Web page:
A podcast that explores place and our relationship to it. Come on an audio field trip with leading geographers from the Australian Centre for Culture, Environment, Society and Space (ACCESS) at the University of Wollongong.
Each episode we go knee deep into some of the forgotten corners of the Illawarra and beyond. The podcast examines how places are transformed by humans and others, and poses questions like: What might a more sustainable future look like as place is affected by natural disasters and invasive species? What is our relationship with nature today and what can Indigenous connections to Country teach us about these places?
Allens Creek has been described as the worst creek in the Illawarra. It’s a dirty little creek that runs through the middle of an industrial estate at Unanderra on the New South Wales south coast. It reaches the sea at the Port Kembla steel works.
So what makes this the worst creek in the Illawarra? Worst according to whom or what? And if it’s the worst why is there so much life growing and living on the banks of Allens Creek?
Joining us on this field trip are Associate Professor Michael Adams, Dr Chantel Carr, Dr Jenny Atchinson and Dr Leah Gibbs from the Australian Centre for Culture, Environment, Society and Space at the University of Wollongong.
In this special episode recorded live at the Geographers Declare Symposium, hosted by UOW’s ACCESS and the Geographical Society of NSW, Geographers from around Australia gathered to discuss how they would or should declare a ‘Climate Emergency’.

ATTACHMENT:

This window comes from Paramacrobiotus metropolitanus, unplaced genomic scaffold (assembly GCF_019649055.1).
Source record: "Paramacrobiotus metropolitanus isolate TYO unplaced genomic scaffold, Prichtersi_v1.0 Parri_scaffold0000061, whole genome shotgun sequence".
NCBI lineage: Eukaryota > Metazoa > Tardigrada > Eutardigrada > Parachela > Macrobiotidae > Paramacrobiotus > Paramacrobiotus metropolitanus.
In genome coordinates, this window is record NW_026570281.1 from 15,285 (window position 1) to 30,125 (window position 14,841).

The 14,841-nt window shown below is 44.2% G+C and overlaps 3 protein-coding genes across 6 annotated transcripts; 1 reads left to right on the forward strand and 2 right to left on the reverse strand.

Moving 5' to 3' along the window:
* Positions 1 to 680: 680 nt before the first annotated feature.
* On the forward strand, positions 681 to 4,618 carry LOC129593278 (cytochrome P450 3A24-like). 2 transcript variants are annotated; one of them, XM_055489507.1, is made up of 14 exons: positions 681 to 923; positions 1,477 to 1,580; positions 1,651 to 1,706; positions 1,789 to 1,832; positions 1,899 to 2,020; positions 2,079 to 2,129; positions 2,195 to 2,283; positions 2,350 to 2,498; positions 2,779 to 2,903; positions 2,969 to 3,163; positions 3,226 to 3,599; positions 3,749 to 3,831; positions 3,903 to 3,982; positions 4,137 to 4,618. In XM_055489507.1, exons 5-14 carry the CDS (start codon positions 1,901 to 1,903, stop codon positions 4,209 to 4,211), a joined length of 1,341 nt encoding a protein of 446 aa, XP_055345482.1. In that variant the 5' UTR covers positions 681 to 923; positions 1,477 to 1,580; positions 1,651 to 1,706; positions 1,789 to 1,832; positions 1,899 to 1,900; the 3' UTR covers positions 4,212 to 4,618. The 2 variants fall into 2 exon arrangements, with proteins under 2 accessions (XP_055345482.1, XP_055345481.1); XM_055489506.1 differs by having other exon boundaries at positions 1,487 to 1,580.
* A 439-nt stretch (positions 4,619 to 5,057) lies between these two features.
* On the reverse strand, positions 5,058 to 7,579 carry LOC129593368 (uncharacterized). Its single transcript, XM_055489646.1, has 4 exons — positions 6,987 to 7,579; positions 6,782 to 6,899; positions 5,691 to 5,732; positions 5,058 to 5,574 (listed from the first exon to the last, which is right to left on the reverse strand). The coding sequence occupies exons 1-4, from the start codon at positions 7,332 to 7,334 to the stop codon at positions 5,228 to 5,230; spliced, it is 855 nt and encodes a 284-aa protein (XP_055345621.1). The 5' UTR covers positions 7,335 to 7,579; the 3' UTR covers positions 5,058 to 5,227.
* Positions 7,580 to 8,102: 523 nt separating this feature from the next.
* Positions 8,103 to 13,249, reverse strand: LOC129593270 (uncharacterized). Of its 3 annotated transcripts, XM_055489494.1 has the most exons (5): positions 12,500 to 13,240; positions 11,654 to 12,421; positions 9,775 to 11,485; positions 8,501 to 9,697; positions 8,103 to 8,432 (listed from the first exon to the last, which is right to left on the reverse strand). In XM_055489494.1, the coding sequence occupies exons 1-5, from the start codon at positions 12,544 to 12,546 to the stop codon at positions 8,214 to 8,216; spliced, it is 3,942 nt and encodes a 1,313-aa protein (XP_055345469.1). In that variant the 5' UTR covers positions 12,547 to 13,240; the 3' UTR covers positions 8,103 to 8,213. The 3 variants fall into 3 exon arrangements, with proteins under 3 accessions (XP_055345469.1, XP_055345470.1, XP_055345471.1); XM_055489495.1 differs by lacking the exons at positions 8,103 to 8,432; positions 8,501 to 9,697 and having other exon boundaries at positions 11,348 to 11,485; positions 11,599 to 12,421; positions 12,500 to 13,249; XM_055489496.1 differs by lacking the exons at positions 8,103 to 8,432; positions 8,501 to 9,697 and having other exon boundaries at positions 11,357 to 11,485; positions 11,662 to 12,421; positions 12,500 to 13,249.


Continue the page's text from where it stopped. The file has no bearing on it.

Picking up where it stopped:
The longevity and severity of the bushfires along Australia’s east coast this Summer prompted many local governments, industries, organisations, peak bodies and academics to declare a climate emergency and pledged to reduce their own emissions.
Climate scientists, engineers, architects, planners, medical professionals, lawyers, religious groups, small business and the arts have already declared, but not yet Geographers.
This symposium brought together a panel of experts from around Australia to discuss how Geographers, who habitually research and teach about climate change, social and environmental justice, should best declare a ‘Climate Emergency’.
Carrie Wilkinson PhD Candidate with University of Wollongong's, School of Geography and Sustainable Communities, Dr Susannah Clement an early career feminist geographer, Pauline McGuirk Director of University of Wollongong ACCESS (Australian Centre for Culture, Environment, Society and Space), Rosie Goslett-King Coordinator of the Women Rangers Environmental Network (WREN) at World Wildlife Fund, Professor Richie Howitt at Macquarie University, Tim Wall UOW Geography honours student, Associate Professor Lauren Rickards at RMIT University, Associate Professor Fiona Miller at Macquarie University, Madeleine Bretag Geography teacher at Trangie Central School and Dr Blanche Verlie a postdoctoral fellow at the Sydney Environment Institute.